So in that context, what Paul is saying is because our feet are shod with the preparation of the Gospel of peace, we stand our ground, we don't slip, we don't slide, we don't fall when we're under attack.
 
Well, that's good to know, but it doesn't help much unless I understand the next phrase, so let's look at the phrase,
 
2.  “The Gospel of Peace”
 
What is that? Well Gospel means what? Good News, and peace means what? Peace. It's the Good News of peace. And what is the Good News of peace? Let's let Paul define it through what he wrote to the Romans.
 
Romans chapter 5:6-9
 
Now here is the basic picture of man.  Notice, verse 6, says, "For when we were still without strength." There we learn that man is weak.
 
Then in verse 7 we read, "For scarcely for a righteous man will one die," which means for an unrighteous man nobody would ever die. So the implication is in verse 6 we are weak, in verse 7 we are unrighteous.
 
In verse 8, "While we were yet sinners, Christ died for us." So we're a sinner.
 
Verse 9, "Much more then, being justified by his blood, we shall be saved from wrath." That indicates we were unjustified, unsaved and the objects of God's wrath.
 
So here is a description of the natural man.  He is, verse 6, weak, verse 7, unrighteous, verse 8, sinful, verse 9, unjustified, unsaved and an object of wrath. Then he sums it all up in verse 10 by describing man as the enemy of God. 
 
And an enemy of God is the object of God's judgment. God and man are on two different sides. 
Don't let anybody tell you that God is the Father of everybody, that God loves and tolerates everybody and everybody is in God's family. We are the enemies of God and there’s nothing we can do to change our circumstances.  If anything changes in that situation, God will have to initiate it.  So what did God do?
 
Verse 6 again, "When we were weak, in due time Christ died."
 
Verses 7-8 we were unrighteous and for- "Scarcely for a righteous man will one die; yet perhaps for a good man some would dare to die. But God commended his love toward us in that, while we were yet sinners, Christ died for us."
 
God says, you're enemies but I'm going to try to remedy this in the death of Christ. "And we then are justified" verse 9, "by his blood; we are saved from wrath through him. When we were enemies, we were reconciled to God by the death of his Son."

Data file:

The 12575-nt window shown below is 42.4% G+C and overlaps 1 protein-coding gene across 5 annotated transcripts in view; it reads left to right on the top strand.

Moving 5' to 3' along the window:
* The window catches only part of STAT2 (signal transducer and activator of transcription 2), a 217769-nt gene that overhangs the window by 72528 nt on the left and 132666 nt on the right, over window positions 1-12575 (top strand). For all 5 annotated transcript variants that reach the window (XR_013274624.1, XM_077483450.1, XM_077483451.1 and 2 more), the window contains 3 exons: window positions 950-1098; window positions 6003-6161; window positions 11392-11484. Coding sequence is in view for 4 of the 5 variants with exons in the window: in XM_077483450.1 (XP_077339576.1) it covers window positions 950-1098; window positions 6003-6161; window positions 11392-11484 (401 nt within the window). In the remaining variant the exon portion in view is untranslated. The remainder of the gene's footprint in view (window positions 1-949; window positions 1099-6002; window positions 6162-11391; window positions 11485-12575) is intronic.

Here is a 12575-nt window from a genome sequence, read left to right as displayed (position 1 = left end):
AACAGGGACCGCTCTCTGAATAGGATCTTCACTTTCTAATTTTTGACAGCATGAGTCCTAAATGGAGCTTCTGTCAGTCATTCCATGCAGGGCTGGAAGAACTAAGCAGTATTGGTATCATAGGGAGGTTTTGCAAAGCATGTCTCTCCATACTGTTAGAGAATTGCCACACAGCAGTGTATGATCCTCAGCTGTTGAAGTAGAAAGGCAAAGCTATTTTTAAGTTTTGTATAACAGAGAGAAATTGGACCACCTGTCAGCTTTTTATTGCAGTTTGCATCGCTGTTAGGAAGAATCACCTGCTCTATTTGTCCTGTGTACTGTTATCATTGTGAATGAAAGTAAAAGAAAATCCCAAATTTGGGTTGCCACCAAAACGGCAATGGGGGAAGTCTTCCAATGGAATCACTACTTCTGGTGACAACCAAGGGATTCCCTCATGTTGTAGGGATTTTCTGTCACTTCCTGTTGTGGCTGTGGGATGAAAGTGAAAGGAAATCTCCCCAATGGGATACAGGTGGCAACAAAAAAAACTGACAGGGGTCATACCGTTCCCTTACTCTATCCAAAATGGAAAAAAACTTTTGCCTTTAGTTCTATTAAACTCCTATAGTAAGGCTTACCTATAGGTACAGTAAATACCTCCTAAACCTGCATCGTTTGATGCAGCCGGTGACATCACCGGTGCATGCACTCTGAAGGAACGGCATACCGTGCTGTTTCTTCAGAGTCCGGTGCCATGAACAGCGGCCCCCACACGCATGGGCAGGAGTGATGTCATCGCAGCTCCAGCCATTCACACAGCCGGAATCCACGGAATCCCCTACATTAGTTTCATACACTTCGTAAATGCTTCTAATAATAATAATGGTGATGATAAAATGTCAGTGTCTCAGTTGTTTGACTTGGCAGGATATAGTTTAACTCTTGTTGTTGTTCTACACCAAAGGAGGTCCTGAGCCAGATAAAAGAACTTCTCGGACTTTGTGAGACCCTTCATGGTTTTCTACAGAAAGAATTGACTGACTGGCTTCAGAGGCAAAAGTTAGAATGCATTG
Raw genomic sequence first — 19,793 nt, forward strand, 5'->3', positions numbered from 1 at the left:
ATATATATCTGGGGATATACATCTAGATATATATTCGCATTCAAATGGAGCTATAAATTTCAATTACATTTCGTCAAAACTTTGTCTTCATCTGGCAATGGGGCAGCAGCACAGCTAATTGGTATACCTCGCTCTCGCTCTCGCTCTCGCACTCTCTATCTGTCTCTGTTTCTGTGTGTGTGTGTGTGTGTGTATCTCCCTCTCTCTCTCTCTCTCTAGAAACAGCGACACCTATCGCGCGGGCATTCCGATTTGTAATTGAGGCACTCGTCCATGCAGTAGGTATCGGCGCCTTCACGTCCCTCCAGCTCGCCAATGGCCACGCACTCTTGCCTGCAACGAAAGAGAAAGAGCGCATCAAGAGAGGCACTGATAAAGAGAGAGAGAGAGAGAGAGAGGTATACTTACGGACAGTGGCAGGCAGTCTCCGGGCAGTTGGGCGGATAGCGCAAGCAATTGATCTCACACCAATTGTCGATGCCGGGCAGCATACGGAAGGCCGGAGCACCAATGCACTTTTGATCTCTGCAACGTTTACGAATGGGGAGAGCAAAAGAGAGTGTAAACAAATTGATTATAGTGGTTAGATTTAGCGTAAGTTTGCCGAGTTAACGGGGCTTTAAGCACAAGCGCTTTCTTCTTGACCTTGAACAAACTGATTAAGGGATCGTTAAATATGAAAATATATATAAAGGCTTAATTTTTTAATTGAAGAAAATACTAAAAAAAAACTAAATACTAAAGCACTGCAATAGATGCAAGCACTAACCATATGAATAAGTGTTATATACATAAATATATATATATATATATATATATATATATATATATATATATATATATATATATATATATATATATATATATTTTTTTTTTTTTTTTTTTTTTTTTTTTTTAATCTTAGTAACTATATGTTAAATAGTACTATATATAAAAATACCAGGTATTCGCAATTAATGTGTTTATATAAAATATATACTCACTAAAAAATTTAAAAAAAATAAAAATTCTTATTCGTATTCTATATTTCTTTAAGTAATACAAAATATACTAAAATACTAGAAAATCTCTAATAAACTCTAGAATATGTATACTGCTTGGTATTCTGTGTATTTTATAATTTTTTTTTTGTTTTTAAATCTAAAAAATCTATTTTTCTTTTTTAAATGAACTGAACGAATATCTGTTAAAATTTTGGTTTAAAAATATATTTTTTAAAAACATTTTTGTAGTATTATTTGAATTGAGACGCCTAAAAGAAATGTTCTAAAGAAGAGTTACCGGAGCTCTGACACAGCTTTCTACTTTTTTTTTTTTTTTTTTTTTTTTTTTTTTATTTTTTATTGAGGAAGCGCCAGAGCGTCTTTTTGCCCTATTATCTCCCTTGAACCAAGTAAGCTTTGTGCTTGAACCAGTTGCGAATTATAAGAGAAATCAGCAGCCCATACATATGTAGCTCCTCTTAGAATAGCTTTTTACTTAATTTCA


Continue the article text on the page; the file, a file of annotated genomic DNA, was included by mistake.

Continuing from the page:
Now let me tie that to our text in Ephesians 6.  We are to have our feet prepared for battle with the Gospel of Peace.  What is the Gospel?
 
The Gospel is the good news that man, as described in Romans 5, the weak, sinful, unrighteous, unjustified, and unsaved enemy of God was at war with God but Christ made peace.  Christ made peace.  That's the Gospel of peace. And by the way, notice what we read in
 
Chapter 5:1
 
That's the Gospel. The Gospel is that man and God were at war and God was on the opposite side against man and yet Christ comes and makes peace a reality.  That's the Good News. Now God and I are no longer on opposite sides.  We’re on the same side.  God's on my side, or better said, I'm on God's side and through the Gospel of peace, we are reconciled.
 
So what does that have to d with having our feet shod with the preparation of the Gospel of Peace?  Here's what it means:
 
I'm in a battle and Satan is strategic in how he attacks me.  One of those strategies is to convince me that I'm not saved.  I can't be saved.  After all, look at how much I mess up!  How in the world could a Christian do the kinds of things and think that kinds of thoughts and say the kinds of things that I do and still be saved? 
 
But as a child of God, I can stand firm, look Satan in the eye and say, "I am standing in the gospel of peace.  I've got shoes that anchor me to that which is immoveable. I used to be weak and sinful and unrighteous and unjustified, but no longer. 
 
I am fully forgiven, saved, justified, strengthened and made righteous through the blood of Jesus Christ and that means God and I have been reconciled.  I used to be God's enemy, but now, by His saving grace, we are on the same side! 
 
And that's what helps us stand. If I had to stand there and fight off the hosts of hell by myself, in my own strength, I'd lose.
 
If I had to defend myself by my own good works or having the right attitude or doing everything as I should have done, I could never do it!  But praise the Lord, I don't have to do it!   . 
 
By the way, do you see how essential it is that we have right doctrine about the eternal security of the believer?  How are you going to stand if you don’t know whether or not you’re saved?  How can you stand if you don’t have the shoes on?